If we were in a deposition, John, and you had previously stated in the deposition, as the witness, that the blue car proceeded through the intersection at a high rate of speed and never paused, and an hour later in the deposition, you say that after stopping, coming to a complete stop the blue car, then proceeded to the intersection. It’s a complete contradiction of testimony, which could be very material to the finding.
Searching just for the word “blue car,” every time you mentioned blue car in the 30 seconds of speech, I can see the words and text in the context of what you said. I can then click any of those clips and play that back real time in your voice.
It becomes very impactful to say, “John, that’s not consistent with what he said a half an hour ago. Let me play it back for you.” Click. You hear yourself give a different answer.
It becomes very powerful. A lot of the attorneys that we speak with will use a paralegal or a second co-chair. They’ll be constantly listening to that testimony looking for those contradictions and testimony and then bringing those up specifically.
I mentioned the communication between claims handlers and attorneys. Post-proceeding, it’s also great for an attorney to be able to send two snippets to a claims handler and say, “Hey, listen to the first time they answered the question and listen to the second time they answered the question. For this reason, I feel the best course of action, and the risk is X.”
It gives them very actionable communication with claims handlers and attorney. That communication is always had room for improvement and technology bridges that.
John: Ron, you’ve touched a lot about how the evolution of the legal process has really changed over the last couple of years. Now what do you see ahead in terms of the future for the litigation process?
Ron: I see us getting all smarter as it relates to using data, as it relates to using technology for better outcomes. When we look at the productivity either from the profit per partner from the law firm side or the cost per claim on the insurance side, both organizations can lend themselves to better outcomes.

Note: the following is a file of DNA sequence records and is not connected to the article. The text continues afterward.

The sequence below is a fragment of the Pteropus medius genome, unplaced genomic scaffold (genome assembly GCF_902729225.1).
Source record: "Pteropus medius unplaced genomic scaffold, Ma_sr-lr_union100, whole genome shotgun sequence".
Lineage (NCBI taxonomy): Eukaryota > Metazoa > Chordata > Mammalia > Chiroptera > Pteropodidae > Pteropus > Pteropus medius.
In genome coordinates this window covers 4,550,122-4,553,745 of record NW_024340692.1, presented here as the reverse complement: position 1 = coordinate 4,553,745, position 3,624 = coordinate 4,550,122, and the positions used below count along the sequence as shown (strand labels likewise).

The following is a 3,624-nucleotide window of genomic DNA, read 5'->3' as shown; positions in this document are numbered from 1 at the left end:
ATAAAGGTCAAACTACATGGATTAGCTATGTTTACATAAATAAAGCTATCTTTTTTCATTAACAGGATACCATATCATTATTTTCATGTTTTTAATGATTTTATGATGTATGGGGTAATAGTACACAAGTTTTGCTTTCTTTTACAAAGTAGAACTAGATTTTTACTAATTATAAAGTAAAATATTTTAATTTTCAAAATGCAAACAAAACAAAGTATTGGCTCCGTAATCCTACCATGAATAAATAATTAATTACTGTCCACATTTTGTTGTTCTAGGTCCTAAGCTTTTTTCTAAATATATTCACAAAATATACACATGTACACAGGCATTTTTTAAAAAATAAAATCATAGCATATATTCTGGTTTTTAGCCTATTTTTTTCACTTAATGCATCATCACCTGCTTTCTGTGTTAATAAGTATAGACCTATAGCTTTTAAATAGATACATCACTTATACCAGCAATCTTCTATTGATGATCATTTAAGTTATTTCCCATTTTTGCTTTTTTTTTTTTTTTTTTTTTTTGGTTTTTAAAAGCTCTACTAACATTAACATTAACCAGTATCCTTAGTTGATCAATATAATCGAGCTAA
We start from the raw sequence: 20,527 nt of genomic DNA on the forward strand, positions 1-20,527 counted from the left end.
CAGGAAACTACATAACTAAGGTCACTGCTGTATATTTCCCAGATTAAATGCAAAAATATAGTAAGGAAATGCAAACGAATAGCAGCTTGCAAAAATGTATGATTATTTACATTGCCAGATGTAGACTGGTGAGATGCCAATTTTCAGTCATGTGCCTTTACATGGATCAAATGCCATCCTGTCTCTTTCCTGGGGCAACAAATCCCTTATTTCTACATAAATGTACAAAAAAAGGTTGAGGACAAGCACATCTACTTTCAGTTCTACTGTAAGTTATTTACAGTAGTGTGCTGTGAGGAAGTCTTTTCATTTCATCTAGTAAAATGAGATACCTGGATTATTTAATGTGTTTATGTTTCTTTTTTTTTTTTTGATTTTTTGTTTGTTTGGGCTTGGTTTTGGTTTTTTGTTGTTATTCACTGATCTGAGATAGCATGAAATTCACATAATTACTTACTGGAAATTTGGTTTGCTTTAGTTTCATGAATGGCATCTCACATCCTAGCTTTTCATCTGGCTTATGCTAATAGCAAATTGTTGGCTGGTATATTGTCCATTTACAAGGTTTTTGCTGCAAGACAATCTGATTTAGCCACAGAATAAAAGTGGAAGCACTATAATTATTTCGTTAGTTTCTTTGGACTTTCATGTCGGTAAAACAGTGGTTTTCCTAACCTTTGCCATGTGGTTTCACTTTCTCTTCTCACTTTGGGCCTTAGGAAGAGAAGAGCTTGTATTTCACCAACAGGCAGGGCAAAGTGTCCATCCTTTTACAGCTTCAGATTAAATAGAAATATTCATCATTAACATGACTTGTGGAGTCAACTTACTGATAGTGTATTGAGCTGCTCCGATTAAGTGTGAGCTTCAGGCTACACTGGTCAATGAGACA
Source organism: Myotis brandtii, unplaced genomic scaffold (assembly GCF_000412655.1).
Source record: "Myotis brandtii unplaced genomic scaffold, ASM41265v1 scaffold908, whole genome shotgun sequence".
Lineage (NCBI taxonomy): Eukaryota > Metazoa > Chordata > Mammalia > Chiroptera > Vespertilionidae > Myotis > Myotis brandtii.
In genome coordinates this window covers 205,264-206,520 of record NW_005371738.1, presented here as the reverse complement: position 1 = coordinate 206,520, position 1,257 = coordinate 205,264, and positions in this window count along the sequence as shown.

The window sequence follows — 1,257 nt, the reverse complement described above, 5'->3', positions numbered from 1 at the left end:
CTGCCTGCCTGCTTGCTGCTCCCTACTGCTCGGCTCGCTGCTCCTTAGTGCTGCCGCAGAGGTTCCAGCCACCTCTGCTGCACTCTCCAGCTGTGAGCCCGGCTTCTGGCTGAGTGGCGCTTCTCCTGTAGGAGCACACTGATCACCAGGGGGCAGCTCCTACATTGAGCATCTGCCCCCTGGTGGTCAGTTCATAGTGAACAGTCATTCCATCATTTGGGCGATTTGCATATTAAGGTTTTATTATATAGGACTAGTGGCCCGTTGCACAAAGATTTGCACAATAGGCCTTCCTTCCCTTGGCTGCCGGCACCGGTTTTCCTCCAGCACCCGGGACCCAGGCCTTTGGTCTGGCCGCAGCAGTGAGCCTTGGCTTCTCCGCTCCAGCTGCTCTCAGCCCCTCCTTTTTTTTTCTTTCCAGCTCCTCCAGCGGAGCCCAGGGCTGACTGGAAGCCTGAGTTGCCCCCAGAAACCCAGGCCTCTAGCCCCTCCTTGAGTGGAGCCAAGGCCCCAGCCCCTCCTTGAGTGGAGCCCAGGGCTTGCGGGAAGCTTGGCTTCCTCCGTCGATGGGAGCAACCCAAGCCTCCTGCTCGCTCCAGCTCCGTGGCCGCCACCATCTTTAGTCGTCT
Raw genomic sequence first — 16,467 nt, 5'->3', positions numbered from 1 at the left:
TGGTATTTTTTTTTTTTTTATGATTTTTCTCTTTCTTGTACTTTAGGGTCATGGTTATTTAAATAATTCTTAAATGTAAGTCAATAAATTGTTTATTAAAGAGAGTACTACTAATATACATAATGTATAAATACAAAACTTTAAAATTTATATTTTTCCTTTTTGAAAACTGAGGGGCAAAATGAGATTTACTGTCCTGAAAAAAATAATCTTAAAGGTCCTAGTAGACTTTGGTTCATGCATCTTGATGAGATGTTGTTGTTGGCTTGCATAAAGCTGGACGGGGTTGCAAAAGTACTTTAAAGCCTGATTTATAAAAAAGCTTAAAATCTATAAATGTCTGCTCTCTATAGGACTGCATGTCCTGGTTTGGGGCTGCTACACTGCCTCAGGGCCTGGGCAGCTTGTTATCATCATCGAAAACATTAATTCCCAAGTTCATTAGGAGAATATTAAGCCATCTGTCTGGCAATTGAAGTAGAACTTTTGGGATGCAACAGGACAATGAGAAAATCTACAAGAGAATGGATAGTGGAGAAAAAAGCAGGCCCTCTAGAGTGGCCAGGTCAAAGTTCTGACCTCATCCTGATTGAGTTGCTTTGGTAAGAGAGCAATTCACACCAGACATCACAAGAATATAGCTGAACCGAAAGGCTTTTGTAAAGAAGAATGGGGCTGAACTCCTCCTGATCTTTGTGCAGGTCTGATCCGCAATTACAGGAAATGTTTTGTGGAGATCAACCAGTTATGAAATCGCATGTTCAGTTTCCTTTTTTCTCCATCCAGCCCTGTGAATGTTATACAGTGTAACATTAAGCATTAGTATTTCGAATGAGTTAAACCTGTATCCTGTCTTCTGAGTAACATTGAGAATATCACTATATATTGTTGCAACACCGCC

If we can reduce the cost of legal that’s associated to claims, we know the insurance companies with the increase in insurance claims will have better outcomes and be able to return better profits.
When you look at the impact of the law firm, if I’m a billing client or a billing attorney and my relationship with an insurance company doesn’t allow me to bill for my time and there’s travel required to go in and out of these depositions, I, as an attorney, can work fewer hours or work more productively and handle more claims because I’m able to do it leverage technology remotely.
As you look at what’s happened though, our whole focus is ensuring access to justice. At the end of the day, what we want to do is make sure that something as simple as a litigation calendar isn’t delayed because of the bandwidth of someone available to capture the record.
For that, you’ll see continued technology innovation come to the business in order for us to help move things forward. The best example that’s actually in market today is remote depositions using eLitigate, as an example. That innovation will not stop, and there’ll be future innovations available as well.
For quick case review type tools, that would give both the attorney as well as the adjuster access to deposition content within five minutes of the end of a deposition for quick case assessment. A lot of tools focus to accuracy, access, and speed.
John: Terrific. Ron, thank you so much for joining us today.
Ron: My pleasure. Thank you.
John: You’ve just listened to Ron Carey from expert service provider, Esquire Deposition Solutions. Special thanks to today’s producer, Frank Vowinkel.
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I’m John Czuba, and now this message.